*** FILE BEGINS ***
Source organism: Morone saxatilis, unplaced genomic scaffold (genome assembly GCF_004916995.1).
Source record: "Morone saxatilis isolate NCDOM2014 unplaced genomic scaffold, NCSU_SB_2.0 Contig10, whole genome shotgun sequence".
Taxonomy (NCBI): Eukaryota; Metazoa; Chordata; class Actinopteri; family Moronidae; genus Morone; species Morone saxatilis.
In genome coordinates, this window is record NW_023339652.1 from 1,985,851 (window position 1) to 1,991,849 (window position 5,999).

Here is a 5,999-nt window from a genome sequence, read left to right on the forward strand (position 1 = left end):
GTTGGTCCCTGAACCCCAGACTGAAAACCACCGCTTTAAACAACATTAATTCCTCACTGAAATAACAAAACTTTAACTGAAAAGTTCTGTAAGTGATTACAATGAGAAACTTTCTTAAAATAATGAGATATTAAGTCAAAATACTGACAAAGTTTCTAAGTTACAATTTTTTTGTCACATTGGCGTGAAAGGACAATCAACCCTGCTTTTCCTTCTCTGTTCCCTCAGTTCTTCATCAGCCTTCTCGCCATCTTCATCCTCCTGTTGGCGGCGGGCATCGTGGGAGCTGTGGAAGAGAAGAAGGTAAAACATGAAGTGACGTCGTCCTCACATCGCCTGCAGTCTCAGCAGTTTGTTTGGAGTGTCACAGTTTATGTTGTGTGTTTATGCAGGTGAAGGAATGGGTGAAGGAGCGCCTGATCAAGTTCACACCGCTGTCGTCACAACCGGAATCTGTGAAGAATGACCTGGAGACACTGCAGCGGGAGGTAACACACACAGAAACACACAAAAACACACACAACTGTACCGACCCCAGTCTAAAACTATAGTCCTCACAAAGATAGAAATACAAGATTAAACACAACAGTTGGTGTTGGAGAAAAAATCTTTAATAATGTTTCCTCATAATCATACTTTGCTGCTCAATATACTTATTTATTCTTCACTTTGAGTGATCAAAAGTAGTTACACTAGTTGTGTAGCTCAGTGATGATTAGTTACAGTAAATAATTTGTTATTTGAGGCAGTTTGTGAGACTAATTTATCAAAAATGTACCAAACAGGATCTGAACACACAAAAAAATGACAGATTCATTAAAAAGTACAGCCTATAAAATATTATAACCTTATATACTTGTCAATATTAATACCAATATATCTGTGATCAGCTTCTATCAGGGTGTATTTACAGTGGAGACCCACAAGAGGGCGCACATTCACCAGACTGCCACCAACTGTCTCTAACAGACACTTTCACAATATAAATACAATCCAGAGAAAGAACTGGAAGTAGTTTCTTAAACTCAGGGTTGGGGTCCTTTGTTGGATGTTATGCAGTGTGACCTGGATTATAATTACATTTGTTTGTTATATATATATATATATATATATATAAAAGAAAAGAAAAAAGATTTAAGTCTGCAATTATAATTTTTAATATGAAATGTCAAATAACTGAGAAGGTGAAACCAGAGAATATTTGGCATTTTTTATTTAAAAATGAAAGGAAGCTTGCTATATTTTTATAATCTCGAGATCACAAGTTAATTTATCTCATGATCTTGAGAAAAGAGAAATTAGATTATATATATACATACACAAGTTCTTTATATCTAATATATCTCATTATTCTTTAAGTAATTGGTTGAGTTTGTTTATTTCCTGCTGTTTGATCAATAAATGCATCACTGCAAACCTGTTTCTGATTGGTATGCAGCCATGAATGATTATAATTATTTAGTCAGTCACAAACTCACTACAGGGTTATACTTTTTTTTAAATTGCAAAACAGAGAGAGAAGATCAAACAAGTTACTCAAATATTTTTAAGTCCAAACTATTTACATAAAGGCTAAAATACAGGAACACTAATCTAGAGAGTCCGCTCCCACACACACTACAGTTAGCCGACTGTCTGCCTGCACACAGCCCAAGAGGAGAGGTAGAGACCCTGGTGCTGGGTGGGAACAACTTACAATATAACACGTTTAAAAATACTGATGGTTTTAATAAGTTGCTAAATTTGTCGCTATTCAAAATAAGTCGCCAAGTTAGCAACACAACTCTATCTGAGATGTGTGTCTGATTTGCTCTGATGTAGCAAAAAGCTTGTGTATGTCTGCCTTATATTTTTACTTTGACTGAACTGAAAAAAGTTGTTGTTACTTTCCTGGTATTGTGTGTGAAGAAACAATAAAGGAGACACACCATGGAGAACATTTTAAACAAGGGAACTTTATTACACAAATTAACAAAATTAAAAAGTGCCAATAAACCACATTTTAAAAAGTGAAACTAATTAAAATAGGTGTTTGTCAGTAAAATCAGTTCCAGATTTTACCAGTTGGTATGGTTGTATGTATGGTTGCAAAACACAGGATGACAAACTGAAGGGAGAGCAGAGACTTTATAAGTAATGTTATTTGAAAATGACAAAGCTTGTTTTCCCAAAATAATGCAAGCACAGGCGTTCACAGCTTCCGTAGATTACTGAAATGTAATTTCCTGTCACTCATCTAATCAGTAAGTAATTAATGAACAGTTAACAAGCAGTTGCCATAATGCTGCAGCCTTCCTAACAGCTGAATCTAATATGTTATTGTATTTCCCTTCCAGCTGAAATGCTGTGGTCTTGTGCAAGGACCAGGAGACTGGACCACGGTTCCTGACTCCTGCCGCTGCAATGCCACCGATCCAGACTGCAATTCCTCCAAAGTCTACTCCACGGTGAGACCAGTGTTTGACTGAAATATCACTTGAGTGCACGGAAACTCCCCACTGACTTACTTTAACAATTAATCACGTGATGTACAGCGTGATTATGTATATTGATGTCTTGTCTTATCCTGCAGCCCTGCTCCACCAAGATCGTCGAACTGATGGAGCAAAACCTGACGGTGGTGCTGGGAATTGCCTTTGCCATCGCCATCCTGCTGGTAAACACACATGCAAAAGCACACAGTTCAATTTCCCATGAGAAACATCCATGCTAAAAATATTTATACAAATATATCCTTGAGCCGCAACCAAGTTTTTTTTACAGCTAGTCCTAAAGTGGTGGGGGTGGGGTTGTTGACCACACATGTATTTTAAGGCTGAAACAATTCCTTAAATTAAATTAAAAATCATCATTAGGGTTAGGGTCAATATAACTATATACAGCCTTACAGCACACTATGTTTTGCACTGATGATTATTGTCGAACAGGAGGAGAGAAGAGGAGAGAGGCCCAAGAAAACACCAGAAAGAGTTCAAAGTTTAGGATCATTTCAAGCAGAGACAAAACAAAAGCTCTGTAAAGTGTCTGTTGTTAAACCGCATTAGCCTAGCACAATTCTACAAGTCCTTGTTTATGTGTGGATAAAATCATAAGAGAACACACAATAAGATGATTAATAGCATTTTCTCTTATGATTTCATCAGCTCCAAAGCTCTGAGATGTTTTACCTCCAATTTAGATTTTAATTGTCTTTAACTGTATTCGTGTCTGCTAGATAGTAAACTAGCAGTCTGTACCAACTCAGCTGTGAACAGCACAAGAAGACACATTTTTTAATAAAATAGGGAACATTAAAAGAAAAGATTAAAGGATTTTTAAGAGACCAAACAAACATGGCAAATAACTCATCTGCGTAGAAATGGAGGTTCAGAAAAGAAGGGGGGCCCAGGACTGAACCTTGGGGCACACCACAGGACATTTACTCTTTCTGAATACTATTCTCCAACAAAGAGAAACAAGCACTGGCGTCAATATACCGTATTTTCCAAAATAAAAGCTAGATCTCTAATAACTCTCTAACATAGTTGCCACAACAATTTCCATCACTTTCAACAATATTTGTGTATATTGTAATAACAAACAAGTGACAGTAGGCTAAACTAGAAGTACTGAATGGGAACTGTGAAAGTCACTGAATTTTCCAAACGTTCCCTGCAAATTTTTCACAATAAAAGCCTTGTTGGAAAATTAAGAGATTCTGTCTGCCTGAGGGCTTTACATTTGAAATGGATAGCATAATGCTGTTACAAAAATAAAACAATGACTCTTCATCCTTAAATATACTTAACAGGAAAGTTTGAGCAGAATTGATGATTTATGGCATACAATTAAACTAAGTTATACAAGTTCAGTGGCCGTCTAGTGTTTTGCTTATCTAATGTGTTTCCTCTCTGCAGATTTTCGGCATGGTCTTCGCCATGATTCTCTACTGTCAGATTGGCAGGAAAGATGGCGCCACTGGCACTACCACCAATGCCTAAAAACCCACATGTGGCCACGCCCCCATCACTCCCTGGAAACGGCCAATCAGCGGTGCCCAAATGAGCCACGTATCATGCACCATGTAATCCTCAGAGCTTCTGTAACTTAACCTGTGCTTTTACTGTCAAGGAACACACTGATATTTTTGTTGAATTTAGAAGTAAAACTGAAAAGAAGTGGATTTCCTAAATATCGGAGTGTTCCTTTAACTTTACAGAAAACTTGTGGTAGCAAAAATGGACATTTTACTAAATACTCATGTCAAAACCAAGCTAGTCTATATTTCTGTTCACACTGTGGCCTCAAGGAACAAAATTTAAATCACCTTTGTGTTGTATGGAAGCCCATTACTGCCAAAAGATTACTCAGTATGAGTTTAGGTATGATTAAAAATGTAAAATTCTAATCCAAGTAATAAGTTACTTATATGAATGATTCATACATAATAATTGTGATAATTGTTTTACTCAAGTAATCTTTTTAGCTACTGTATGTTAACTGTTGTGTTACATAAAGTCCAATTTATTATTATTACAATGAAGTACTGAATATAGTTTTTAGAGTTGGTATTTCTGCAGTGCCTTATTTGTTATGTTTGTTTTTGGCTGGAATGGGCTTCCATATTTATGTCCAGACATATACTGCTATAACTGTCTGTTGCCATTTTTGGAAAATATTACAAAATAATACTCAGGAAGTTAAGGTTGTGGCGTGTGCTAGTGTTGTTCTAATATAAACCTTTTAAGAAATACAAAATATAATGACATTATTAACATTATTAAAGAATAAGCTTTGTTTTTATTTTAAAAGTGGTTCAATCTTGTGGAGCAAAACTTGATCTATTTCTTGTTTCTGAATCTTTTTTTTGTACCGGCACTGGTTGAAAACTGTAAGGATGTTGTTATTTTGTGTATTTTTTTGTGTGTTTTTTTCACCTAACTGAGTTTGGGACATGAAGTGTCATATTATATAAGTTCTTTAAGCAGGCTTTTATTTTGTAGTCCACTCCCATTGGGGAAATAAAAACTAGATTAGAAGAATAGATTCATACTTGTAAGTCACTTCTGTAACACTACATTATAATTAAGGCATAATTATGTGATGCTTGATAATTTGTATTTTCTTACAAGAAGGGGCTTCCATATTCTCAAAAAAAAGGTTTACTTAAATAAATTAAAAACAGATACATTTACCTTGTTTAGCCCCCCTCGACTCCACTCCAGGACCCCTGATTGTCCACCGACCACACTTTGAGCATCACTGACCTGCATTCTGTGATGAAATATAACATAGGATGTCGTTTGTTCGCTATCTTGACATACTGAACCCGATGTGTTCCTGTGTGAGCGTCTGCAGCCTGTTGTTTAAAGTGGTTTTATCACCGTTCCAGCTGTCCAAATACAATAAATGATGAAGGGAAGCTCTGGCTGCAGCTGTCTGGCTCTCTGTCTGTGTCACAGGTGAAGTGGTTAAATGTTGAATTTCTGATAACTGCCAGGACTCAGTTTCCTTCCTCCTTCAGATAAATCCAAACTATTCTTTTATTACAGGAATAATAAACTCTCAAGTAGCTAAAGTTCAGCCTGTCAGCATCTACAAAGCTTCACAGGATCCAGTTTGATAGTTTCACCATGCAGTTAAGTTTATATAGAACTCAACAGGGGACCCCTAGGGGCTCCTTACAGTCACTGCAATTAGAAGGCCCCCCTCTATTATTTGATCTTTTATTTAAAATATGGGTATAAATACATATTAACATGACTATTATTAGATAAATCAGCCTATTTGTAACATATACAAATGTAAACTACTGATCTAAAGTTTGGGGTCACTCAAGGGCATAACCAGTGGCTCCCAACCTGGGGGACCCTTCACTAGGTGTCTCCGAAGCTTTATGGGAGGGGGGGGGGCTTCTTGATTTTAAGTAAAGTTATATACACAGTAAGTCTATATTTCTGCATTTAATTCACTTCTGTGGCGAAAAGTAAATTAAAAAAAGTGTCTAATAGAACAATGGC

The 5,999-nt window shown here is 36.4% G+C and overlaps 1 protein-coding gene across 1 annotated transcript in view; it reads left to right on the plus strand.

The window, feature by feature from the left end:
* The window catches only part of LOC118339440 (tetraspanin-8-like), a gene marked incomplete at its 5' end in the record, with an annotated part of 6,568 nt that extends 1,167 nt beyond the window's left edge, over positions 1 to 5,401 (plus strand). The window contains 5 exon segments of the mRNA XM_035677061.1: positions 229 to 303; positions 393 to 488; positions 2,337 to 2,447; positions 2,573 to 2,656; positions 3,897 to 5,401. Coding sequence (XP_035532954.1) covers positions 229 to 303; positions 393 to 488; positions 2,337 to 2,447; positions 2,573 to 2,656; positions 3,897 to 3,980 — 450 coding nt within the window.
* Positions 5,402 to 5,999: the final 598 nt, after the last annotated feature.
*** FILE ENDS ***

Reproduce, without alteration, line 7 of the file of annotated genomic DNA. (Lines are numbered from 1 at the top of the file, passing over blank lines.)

The 5,999-nt window shown here is 36.4% G+C and overlaps 1 protein-coding gene across 1 annotated transcript in view; it reads left to right on the plus strand.